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Vitamins and Sepsis – In the News Again

March 2, 2021

Everyone knows that vitamins are good for us. One of the most commonly known vitamins is vitamin C. It is readily available through the food we eat and supplements on store shelves. Humans need vitamin C (also known as ascorbic acid) because not only does it help form body tissue, like blood vessels and muscle, it helps your body heal when you are injured or sick.

Over the years, some people came to believe that if some vitamin C is good for you, a lot must be even better. Scientist Linus Pauling heavily promoted this in the 1970s and 80s. One of Pauling’s most popular claims was vitamin C could prevent or cure the common cold. Unfortunately, clinical studies haven’t backed up his claims.

Pauling also believed that people who took vitamin C in “optimum amounts” could live 25 years or more longer. He said the vitamin, “…cuts down the probability of developing cancer, or heart disease or diabetes, or infectious diseases.” This claim was also not backed up through clinical research.

Vitamin C and Sepsis

Since Pauling’s promotion of vitamin C, several people have picked up the thread that it could help prevent or cure illnesses. Paul Marik, MD, believed the vitamin could play an important role in treating patients with severe sepsis. Marik is a critical care physician at Eastern Virginia Medical School (EVMS). He treated 50 patients with severe sepsis with a combination of vitamin C, thiamine, and corticosteroids. Only four of the patients died and Marik wrote up his experiment to share with others.

This was seemingly good news. Vitamin C is easily available and affordable. If it could treat severe sepsis, it would save countless lives, limbs, and resources. But several clinical trials could not back up Marik’s findings. While it was true that only four of Marik’s patients died, there could be other explanations.

Researchers didn’t give up though and there were more clinical trials looking at vitamin cocktails. Last month, a study looking at over 500 patients with lung or heart dysfunction caused by sepsis, found again that a vitamin C cocktail did not reduce the number of days the patients were on a ventilator or on medications to raise their blood pressure. This was the largest study so far on using the vitamin as sepsis treatment.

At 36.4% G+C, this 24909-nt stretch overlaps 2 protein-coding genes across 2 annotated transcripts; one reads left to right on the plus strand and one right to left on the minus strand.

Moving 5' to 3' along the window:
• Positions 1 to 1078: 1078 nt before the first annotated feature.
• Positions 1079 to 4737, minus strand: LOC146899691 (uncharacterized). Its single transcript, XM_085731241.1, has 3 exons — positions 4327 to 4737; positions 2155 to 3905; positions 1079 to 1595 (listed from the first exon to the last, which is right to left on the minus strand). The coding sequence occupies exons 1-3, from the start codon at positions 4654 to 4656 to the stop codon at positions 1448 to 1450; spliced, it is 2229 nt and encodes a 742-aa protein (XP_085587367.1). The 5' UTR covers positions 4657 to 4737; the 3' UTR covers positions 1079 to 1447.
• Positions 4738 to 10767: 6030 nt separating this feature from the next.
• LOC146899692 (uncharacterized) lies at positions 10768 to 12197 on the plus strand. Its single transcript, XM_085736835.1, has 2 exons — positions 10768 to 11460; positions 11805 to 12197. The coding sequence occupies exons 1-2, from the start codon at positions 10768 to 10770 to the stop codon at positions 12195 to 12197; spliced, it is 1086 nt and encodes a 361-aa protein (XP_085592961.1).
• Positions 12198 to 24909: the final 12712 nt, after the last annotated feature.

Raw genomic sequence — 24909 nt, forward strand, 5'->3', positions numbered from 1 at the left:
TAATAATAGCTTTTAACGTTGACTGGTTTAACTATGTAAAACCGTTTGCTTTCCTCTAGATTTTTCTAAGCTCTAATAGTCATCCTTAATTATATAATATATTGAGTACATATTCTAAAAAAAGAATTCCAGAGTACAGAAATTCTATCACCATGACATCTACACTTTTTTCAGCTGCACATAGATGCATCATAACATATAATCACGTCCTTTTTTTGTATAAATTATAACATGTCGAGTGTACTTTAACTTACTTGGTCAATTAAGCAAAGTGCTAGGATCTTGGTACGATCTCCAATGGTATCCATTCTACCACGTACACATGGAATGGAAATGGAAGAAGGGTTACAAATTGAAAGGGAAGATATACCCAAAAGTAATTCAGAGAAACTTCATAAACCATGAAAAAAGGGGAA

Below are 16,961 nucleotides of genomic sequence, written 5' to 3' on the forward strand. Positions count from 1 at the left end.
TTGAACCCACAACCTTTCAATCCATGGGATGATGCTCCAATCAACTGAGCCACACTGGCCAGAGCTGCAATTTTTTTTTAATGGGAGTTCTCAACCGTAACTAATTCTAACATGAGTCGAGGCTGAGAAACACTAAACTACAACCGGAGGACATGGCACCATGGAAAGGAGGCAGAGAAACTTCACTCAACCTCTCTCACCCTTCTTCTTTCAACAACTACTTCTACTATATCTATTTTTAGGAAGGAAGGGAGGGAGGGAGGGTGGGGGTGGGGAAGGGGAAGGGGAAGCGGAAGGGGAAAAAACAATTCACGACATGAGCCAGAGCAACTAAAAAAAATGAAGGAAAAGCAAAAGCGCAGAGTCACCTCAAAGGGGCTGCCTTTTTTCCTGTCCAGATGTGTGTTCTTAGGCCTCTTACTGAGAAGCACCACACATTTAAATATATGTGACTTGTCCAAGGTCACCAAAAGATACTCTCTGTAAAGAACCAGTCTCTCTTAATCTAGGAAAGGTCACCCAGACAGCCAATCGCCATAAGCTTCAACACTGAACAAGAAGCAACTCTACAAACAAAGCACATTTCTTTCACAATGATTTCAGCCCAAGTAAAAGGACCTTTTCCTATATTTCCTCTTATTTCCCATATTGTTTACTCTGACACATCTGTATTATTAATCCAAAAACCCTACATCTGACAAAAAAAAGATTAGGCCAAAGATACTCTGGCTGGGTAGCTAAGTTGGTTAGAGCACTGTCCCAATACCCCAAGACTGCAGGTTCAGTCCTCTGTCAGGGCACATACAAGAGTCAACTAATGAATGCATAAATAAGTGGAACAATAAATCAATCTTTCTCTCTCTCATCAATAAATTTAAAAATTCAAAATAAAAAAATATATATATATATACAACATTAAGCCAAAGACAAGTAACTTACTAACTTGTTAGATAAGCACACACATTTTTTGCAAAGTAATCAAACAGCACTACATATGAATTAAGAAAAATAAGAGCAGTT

In a segment on NPR, Marik, argued that studies like this one do not back up his findings because he now believes that vitamin C should be given by IV in the emergency department, to avoid delays. Studies in emergency departments are difficult to run, however, although according to Marik, researchers in Belgium are working on such a trial.

Vitamin C and COVID-19

As researchers try to find a cure or treatment for COVID-19, they turned to vitamin C too. Studies that look at treatment for COVID-19 are particularly interesting to those who study sepsis, because severe COVID-19 is viral sepsis.

One study published on February 12, 2021, looked at symptoms of patients diagnosed with COVID-19 but not hospitalized. They received either:

  • High-dose vitamin C
  • High-dose zinc
  • A combination of vitamin C and zinc
  • Neither

The results showed there were no differences in how long the COVID-19 symptoms lasted in any of the four groups.

Give It Anyway?

In online debates and editorial comments about sepsis and the lack of available treatments, many commenters state they believe doctors should offer vitamin C cocktails as a sepsis or COVID-19 treatment, with an attitude of it can’t harm you but it might help you. Christopher Seymour, MD, an associate professor of critical care medicine at the University of Pittsburgh, disagreed.

“What if the drug has no demonstrable treatment benefit but doesn’t show any harm? Should we just give it with the hope that if the, quote, “kitchen sink” is thrown at the patient, there will be a benefit? I don’t think so, in part because that distracts us from the science and the clinical care that actually might be making a difference,” he said in the NPR report.

The Take Away

What should the public take away from this debate? The main message is that at this point, there is no definite proof that the vitamin is helpful in treating patients with severe sepsis, nor in preventing or shortening COVID-19 symptoms. Physicians, like Seymour, fear that by placing so much emphasis on an unproven treatment, even if not harmful, could keep researchers and doctors from looking for treatments that will work. “If you focus on something that might work, sometimes you take your eye off the ball and don’t focus on something that you know works,” he said.


Want to learn more about COVID-19 and sepsis? Click here for more information.